Fentanyl, latest drug of choice, adds to death toll
Fentanyl. It was described by a suburban coroner as "heroin on steroids."
And despite the scores of stories we're done in the past few years on the increase in deaths by heroin and other opioids, many of which I edited, "fentanyl" just wasn't ringing a bell.
Turns out it is a relatively new phenomenon in the world of drugs that can kill. As Marie Wilson reported in Friday's editions, fentanyl long has been in post-surgical use by hospitals or in patch form for patients in chronic pain.
But now the synthetic drug is being smuggled into the country and sold as heroin or used to spike heroin. Its appeal to some users is that it provides an intense high similar to the one they got when starting on heroin.
The problem, of course, is that the mystery of whether one is shooting heroin or fentanyl or a combination thereof makes fatal overdoses more common, as fentanyl is far more potent than heroin, experts say. As a result, while the number of heroin fatalities remained fairly steady between 2015 and last year, the deaths attributed at least in part to fentanyl contributed to a big jump in overall opioid deaths.
For instance, heroin-related deaths in suburban Cook County increased from 128 to 158, but after adding the fentanyl statistic, the total climbs to 199 deaths. In DuPage County, heroin-related fatalities went from 43 to 62 last year, but when fentanyl is factored in, the number is 78.
The lessons from all this are that it's a never-ending challenge to be aware of the volume and intensity of the drugs and first responders and families with addicts likely need to carry more overdose reversal drugs, such as naloxone.
For three years, Marie has been covering this evolving drug scourge, and more recently, how intertwined drug problems are with mental illness. The sad truth appears to be that it's a story without an end. But it's an important issue -- one that we're compelled to report.
Unless time, circumstance or breaking news intervenes, we plan to cover a heartwarming story for our Monday editions.
Twins born 100 days prematurely, and given a 10 percent chance of surviving, will soon mark their 16th birthdays. Getting there was no mean feat. The girls suffered bleeding on their brains, surgeries and years of treatment to ensure proper development. Both still face numerous physical challenges, but they're all about giving back.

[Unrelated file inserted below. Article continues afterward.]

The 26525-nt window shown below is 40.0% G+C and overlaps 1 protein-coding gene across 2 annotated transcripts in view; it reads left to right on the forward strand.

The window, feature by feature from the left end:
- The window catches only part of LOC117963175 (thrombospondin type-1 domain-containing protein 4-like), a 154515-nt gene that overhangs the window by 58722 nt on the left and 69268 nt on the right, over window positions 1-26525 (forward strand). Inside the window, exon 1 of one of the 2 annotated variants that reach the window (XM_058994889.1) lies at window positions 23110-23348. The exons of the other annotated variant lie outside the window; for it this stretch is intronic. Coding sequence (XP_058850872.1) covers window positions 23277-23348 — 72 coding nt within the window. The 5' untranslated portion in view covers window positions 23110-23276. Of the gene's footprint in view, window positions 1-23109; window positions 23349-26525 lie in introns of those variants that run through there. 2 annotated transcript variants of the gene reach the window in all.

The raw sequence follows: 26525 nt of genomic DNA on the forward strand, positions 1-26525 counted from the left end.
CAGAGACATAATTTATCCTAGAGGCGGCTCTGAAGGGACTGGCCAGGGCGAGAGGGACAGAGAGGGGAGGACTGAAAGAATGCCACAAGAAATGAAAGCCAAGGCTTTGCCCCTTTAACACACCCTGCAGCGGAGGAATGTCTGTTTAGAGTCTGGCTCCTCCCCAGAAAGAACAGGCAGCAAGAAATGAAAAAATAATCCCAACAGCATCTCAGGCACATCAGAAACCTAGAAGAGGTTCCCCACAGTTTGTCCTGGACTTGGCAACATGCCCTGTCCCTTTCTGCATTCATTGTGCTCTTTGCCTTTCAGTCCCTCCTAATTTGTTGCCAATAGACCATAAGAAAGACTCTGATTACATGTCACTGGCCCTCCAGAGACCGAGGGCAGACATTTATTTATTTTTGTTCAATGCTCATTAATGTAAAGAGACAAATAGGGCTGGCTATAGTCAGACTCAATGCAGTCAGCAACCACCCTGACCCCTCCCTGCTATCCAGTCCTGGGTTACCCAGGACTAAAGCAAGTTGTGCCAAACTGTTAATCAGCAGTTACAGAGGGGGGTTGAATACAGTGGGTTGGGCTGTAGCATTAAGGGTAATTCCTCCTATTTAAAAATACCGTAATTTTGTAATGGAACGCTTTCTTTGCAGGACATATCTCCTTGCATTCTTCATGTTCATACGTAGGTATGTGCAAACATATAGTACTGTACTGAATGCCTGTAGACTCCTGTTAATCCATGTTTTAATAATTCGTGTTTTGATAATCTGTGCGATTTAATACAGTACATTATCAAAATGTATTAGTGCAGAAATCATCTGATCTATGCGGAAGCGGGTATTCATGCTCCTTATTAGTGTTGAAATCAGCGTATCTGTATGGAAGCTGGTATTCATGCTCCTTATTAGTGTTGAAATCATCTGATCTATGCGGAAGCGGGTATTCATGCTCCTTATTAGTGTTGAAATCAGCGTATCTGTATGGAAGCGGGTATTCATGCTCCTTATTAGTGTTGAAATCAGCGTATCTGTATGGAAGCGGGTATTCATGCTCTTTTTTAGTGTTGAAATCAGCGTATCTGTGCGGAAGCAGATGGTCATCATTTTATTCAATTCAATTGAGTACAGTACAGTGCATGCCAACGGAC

Today, they, their family and friends will make baby blankets to donate to the hospital they say saved their lives. Their goal is to make 100 blankets -- one for each day they were born prematurely.
I assigned staff writer Lauren Rohr to this story. She immediately saw its potential.
"Love this story!" she said. "That sounds great."
A term that I'd swear wasn't around six months ago now appears to be taking center stage. Fake News has become a problem so widespread that, at least in the suburbs, librarians are compelled to take it on.
Last week, the Arlington Heights Memorial Library hosted a seminar on, as staff writer Jamie Sotonoff put it, "how to find credible news amid the proliferation of fake news." Four library staff members gave a presentation that encouraged the 50 or so attendees to "constantly play the devil's advocate" with all news they consume.
You also might be interested in a fake news detection session at 11 a.m. Tuesday at the Gail Borden Library, 270 N. Grove Ave. in Elgin. The program will be live-streamed at gailborden.info/fakenews. Guests are moderator Bob Doyle, executive director of the Illinois Library Association; Katie Hauser, Elgin High School librarian; Margaret Peebles, Gail Borden public librarian; Veronda Pitchford, librarian for Reaching Across Illinois Library System; and Jim Davis, DuPage/Fox Valley news director for the Daily Herald.
Hey, that's me! Hope to see you there.